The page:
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Thursday, July 9th


Hugh Clegg (1898-1979) was among the most notable Mississippi historical figures during the 1920s through the 1960s. Born in Mathiston, Mississippi, he was a member of the Federal Bureau of Investigation from 1926 to 1954, during which time he rose to the top leadership and worked directly under Director J. Edgar Hoover and Associate Director Clyde Tolson. In his second career, as executive assistant to Chancellor J. D. Williams at the University of Mississippi from 1954 to 1969, he was in a top leadership position before and during the civil rights crises in the State of Mississippi and at Ole Miss.

While with the Bureau, Clegg's responsibilities included leading the search for many of the most dangerous gangsters in the country, including John Dillinger, Baby Face Nelson, the Barker gang, and Alvin Karpis. He established the FBI's National Training Academy and coordinated the hunt for atom bomb spy Harry Gold, collaborator with German spy Emil Klaus Fuchs. He was sent to England by Director Hoover prior to the outbreak of World War II to study British intelligence agencies. A close friend of many of the leading federal and state elected officials and of members of the US Supreme Court, Clegg was well known to many in power. At the University of Mississippi he was the prime contact between the university and the federal government during the desegregation crises of Clennon King and James Meredith. He was also assigned the lead role in combating the efforts of Mississippi politicians to discredit and remove faculty members when scholars were thought "too liberal" and therefore a threat to the state.

Ronald F. Borne discusses and signs his book, Troutmouth: The Two Careers of Hugh Clegg.

This book is available in hardcover ($35.00).

If you are unable to attend, you must call the book shop to order signed books.

Thursday, July 16th


In this EIGHTH entry in the Tubby Dubonnet series, the laid-back New Orleans lawyer finds himself caught in a twisted trip down memory lane, distracted by a luscious new love, and, as usual, surrounded by screwball denizens of everybody's favorite city. But he's also caught in someone's crosshairs, and so are half the cast of crazies and screwballs. Which makes for a delicious mix of danger and humor (with a dash of romance!), best consumed with a tall cold one and a bag of Zapp's Spicy Cajun Crawtators .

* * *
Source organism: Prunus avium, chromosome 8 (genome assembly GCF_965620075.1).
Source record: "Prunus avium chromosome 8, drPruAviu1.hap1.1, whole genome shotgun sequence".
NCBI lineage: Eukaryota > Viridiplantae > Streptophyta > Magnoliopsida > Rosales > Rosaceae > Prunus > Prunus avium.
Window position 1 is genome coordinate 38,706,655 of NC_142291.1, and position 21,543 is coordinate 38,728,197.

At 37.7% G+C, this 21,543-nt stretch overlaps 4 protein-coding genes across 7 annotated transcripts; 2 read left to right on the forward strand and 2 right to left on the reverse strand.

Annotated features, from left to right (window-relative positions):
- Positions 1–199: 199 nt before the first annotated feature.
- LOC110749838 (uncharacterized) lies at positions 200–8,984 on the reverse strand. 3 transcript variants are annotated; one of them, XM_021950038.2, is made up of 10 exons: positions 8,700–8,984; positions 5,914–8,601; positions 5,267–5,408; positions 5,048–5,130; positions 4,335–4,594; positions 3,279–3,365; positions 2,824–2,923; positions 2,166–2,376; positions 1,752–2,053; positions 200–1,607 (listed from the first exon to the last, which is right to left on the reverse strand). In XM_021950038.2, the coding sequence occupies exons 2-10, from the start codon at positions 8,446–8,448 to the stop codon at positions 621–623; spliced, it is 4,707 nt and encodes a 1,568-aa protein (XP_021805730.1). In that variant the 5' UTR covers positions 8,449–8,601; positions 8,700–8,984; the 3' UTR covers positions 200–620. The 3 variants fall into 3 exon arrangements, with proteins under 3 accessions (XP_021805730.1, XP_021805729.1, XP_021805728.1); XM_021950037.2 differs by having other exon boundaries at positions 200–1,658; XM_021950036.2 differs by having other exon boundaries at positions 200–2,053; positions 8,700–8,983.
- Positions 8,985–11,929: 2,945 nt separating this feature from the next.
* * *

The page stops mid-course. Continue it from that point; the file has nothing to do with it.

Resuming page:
When in the 1970s a young war protester is killed in broad daylight on Canal Street, it appears that his murder will be forgotten, a back page story lost in the big news of an especially violent era. But a youthful Tubby chanced to see it happen, and the tragic event's haunted him throughout his life. Decades later, an established (but not exactly driven) lawyer, yet successful enough to have time on his hands, Tubby decides to conduct his own investigation into the forgotten crime. He quickly stirs up a hornets’ nest of far-reaching political feuds, police corruption, government agents, and old men with secrets to hide.

But as in all Tubby Dubonnet novels, the plot takes a backseat to local color, colorful characters, odes to fine food, wry observations, and a whole lot of humor.

Tony Dunbar discusses and signs his book, Night Watchman.

This book is available in paperback ($11.95).

If you are unable to attend, you must call the book shop to order signed books.



Tuesday, July 21st


The Katrina Decade: Images of an Altered City includes 125 stark, black-and-white photos of New Orleans in the years after the storm. Acting as a window into New Orleans in the last ten years and providing an extention of the work done by the Works Progress Administration (WPA) and the Farm Security Administration (FSA). With images whose simplicity evokes the work of FSA photographers Walker Evans, Dorothea Lange, and Gordon Parks.

In the ten years since Hurricane Katrina’s storm surge overwhelmed New Orleans’s levee system, the catastrophe has lived in the public imagination as a parade of dramatic images. Often overlooked are smaller, more gradual changes.

For years, David G. Spielman has documented these inconspicuous changes. The photographs depict the devastation and despair of the storm, but also have a quality of the haunting melancholy beauty that has befallen the city.

David Spielman discusses and signs his book, The Katrina Decade: Images of An Altered City.

This book is available in hardcover ($39.95).

If you are unable to attend, you must call the book shop to order signed books.